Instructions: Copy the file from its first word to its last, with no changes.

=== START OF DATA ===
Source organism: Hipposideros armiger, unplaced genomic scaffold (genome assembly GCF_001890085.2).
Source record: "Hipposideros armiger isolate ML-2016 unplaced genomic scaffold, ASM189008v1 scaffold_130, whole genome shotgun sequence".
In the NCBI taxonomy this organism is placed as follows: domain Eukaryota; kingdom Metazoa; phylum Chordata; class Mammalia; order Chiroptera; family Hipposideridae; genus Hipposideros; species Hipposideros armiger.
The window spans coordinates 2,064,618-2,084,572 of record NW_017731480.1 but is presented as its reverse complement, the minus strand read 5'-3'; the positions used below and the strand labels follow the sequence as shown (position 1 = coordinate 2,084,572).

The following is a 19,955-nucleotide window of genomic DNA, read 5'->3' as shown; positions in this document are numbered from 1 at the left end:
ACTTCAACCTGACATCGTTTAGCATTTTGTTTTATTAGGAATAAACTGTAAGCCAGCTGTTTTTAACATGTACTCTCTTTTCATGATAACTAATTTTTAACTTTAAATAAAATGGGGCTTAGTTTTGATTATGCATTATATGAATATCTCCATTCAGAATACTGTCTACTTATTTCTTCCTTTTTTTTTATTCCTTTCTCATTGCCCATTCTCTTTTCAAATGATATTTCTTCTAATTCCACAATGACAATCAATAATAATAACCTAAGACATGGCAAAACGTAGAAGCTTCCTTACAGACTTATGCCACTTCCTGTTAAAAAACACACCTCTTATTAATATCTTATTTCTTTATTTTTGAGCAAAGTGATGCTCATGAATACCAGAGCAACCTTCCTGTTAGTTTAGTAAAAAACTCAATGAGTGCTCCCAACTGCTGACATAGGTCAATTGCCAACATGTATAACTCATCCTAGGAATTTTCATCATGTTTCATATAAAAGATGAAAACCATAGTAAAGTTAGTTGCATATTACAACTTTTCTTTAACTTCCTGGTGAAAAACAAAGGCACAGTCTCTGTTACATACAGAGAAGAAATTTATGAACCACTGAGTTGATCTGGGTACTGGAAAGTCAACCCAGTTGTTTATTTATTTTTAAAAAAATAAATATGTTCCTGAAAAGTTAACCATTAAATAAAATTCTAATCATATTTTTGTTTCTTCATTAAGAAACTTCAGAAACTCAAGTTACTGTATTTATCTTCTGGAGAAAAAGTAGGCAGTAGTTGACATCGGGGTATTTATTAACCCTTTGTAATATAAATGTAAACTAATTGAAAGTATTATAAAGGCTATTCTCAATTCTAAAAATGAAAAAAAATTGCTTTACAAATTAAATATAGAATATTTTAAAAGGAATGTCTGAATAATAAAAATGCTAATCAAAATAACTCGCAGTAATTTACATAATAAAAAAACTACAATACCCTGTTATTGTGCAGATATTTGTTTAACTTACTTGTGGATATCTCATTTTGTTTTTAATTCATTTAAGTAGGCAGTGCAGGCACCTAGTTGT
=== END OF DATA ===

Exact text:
Source organism: Hipposideros armiger, unplaced genomic scaffold (genome assembly GCF_001890085.2).
Source record: "Hipposideros armiger isolate ML-2016 unplaced genomic scaffold, ASM189008v1 scaffold_130, whole genome shotgun sequence".
In the NCBI taxonomy this organism is placed as follows: domain Eukaryota; kingdom Metazoa; phylum Chordata; class Mammalia; order Chiroptera; family Hipposideridae; genus Hipposideros; species Hipposideros armiger.
The window spans coordinates 2,064,618-2,084,572 of record NW_017731480.1 but is presented as its reverse complement, the minus strand read 5'-3'; the positions used below and the strand labels follow the sequence as shown (position 1 = coordinate 2,084,572).

The following is a 19,955-nucleotide window of genomic DNA, read 5'->3' as shown; positions in this document are numbered from 1 at the left end:
ACTTCAACCTGACATCGTTTAGCATTTTGTTTTATTAGGAATAAACTGTAAGCCAGCTGTTTTTAACATGTACTCTCTTTTCATGATAACTAATTTTTAACTTTAAATAAAATGGGGCTTAGTTTTGATTATGCATTATATGAATATCTCCATTCAGAATACTGTCTACTTATTTCTTCCTTTTTTTTTATTCCTTTCTCATTGCCCATTCTCTTTTCAAATGATATTTCTTCTAATTCCACAATGACAATCAATAATAATAACCTAAGACATGGCAAAACGTAGAAGCTTCCTTACAGACTTATGCCACTTCCTGTTAAAAAACACACCTCTTATTAATATCTTATTTCTTTATTTTTGAGCAAAGTGATGCTCATGAATACCAGAGCAACCTTCCTGTTAGTTTAGTAAAAAACTCAATGAGTGCTCCCAACTGCTGACATAGGTCAATTGCCAACATGTATAACTCATCCTAGGAATTTTCATCATGTTTCATATAAAAGATGAAAACCATAGTAAAGTTAGTTGCATATTACAACTTTTCTTTAACTTCCTGGTGAAAAACAAAGGCACAGTCTCTGTTACATACAGAGAAGAAATTTATGAACCACTGAGTTGATCTGGGTACTGGAAAGTCAACCCAGTTGTTTATTTATTTTTAAAAAAATAAATATGTTCCTGAAAAGTTAACCATTAAATAAAATTCTAATCATATTTTTGTTTCTTCATTAAGAAACTTCAGAAACTCAAGTTACTGTATTTATCTTCTGGAGAAAAAGTAGGCAGTAGTTGACATCGGGGTATTTATTAACCCTTTGTAATATAAATGTAAACTAATTGAAAGTATTATAAAGGCTATTCTCAATTCTAAAAATGAAAAAAAATTGCTTTACAAATTAAATATAGAATATTTTAAAAGGAATGTCTGAATAATAAAAATGCTAATCAAAATAACTCGCAGTAATTTACATAATAAAAAAACTACAATACCCTGTTATTGTGCAGATATTTGTTTAACTTACTTGTGGATATCTCATTTTGTTTTTAATTCATTTAAGTAGGCAGTGCAGGCACCTAGTTGT